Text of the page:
It's not hard to share the frustration that has led Steve Bannon to promise to primary every Republican senator up for re-election in 2018 (except for Ted Cruz).
It's not hard to understand why Bannon is fed up with Senate Majority Leader Mitch McConnell, R-Ky. McConnell has had seven years to figure out how to repeal Obamacare, and he still can't get that or tax reform or anything else across the finish line. He seems unable to corral his members and unwilling to truly do the work required to drain the swamp, and he's pretty clearly not a close friend of the administration despite his recent public kumbaya.
It's not even all that hard to understand why Bannon would try to clean house – even going after octogenarian Sen. Orrin Hatch, R-Utah.
But what is hard to understand is exactly what problem Bannon seeks to solve with this purge. The Republican senators up for election in 2018 have not been the dam blocking Trump's agenda. Indeed, all voted with him on every iteration of Obamacare repeal, and all but one have voted with him at least 91 percent of the time.
In fact, Jeff Flake of Arizona, who already is in trouble in his primary, may not always have had favorable things to say about Trump, but he's voted with the president 91.7 percent of the time. John Barrasso of Wyoming, Orrin Hatch of Utah and Roger Wicker of Mississippi, all targeted by Bannon, have voted with Trump nearly 96 percent of the time.
Meanwhile, the senators who did vote against him at key times – Susan Collins of Maine, John McCain of Arizona, Rand Paul of Kentucky and Lisa Murkowski of Alaska – are not up for re-election in 2018.
As Jim Geraghty wrote in National Review, "Trump doesn't need different GOP senators, he needs more of them." He needs enough to not have to worry about defections. He needs enough to not have to pass every big piece of legislation through the budget reconciliation process, which requires only 50 votes rather than 60 but comes up only once per year.
Attempting to dump senators who provide reliable votes for the Trump agenda seems like a counterproductive strategy. You could end up with someone such as Roy Moore, Republican nominee for Senate in Alabama, who essentially appeals to a lot of the same voters as Trump. He may win a squeaker, but then again it is the reliably red Yellowhammer State.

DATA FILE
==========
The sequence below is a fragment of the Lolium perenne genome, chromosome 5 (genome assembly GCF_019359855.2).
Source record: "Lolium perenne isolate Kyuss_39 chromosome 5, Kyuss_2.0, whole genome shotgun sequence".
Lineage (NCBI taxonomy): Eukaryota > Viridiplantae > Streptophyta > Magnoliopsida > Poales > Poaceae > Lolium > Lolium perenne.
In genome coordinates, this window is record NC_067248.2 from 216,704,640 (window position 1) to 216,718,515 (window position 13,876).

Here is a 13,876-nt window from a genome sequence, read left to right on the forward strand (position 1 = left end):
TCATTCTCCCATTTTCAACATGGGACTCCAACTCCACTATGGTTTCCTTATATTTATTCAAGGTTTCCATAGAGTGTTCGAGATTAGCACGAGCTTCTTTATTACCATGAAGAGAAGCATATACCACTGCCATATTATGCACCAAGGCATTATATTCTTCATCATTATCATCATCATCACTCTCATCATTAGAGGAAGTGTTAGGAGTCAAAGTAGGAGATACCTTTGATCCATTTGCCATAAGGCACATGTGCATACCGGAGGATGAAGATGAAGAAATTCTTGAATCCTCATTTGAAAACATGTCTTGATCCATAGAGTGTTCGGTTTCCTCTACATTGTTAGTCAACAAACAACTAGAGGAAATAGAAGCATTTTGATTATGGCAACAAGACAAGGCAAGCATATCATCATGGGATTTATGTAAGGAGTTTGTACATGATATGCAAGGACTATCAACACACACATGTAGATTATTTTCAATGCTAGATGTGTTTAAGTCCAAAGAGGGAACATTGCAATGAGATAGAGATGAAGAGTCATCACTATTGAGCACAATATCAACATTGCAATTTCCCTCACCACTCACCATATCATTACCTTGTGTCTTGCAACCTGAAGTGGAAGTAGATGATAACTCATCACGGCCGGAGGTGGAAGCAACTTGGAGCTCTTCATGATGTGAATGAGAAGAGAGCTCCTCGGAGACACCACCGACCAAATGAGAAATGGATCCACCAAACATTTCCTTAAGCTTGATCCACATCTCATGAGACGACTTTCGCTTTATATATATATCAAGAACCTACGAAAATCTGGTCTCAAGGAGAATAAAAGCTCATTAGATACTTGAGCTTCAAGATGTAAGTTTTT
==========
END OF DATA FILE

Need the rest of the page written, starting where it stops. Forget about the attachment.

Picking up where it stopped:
But you may end up with candidates not quite so ready for prime time. Past standout gems include Christine O'Donnell and her spirits in Delaware, Todd Aiken and his strange views on rape in Missouri, and Richard Mourdock, who couldn't avoid the Aiken trap in Indiana. All knocked off Republican candidates who could have won, then committed gaffes that took themselves out of the race.
This seems a curious time to upend the apple cart. Republicans are gaining momentum, and senators are voting with the president. Moreover, 10 Democratic senators are up for re-election in states that Trump carried in 2016. Cook Political Report has Joe Donnelly of Indiana, Claire McCaskill of Missouri and Joe Manchin of West Virginia as toss-ups, and Florida's Bill Nelson, North Dakota's Heidi Heitkamp and Ohio's Sherrod Brown as only "Leans D."
A decisive run by disciplined, well-trained, and vetted candidates could yield a huge harvest for Republicans in 2018. Bannon supposedly knows what is at stake and has pledged to find competent, well-financed candidates who are dedicated to two things – enacting the president's agenda and getting rid of McConnell as majority leader. Only time will tell, but Bannon has his skeptics.
Even if he pulls it off and replaces current loyalists with Trump purists, what message, Gerhaghty asks, does this send to the other senators?
In some cases, presumably, it won't matter because they will be routed from office by the Bannon-backed challenger. But in most cases, they will win and return to the Senate, where they have voted with the president more than 90 percent of the time (far more for some) but will have had to spend millions of dollars to fight off challengers seeking to punish them for not being stricter adherents to the president's agenda.
Bannon is right that Trump is a powerful political brand – perhaps the most powerful of our lifetimes. People voted for him because they voted for a certain attitude toward governance, and they don't see that coming from even those 96-percenters in the Senate.
But before he can truly advance Trump's agenda, Bannon needs to be cognizant of the need to protect it. After all, if enough dumpster fire candidates get involved this time, Chuck Schumer or someone worse will be handling the Senate gavel, and nothing Trump supports will pass.
And that would be monstrously frustrating, particularly if the GOP can't hold the House too.
Ford O'Connell (@FordOConnell) is a contributor to the Washington Examiner's Beltway Confidential blog. He is an adjunct professor at The George Washington University Graduate School of Political Management, worked on John McCain's 2008 presidential campaign, and authored the book "Hail Mary: The 10-Step Playbook for Republican Recovery."
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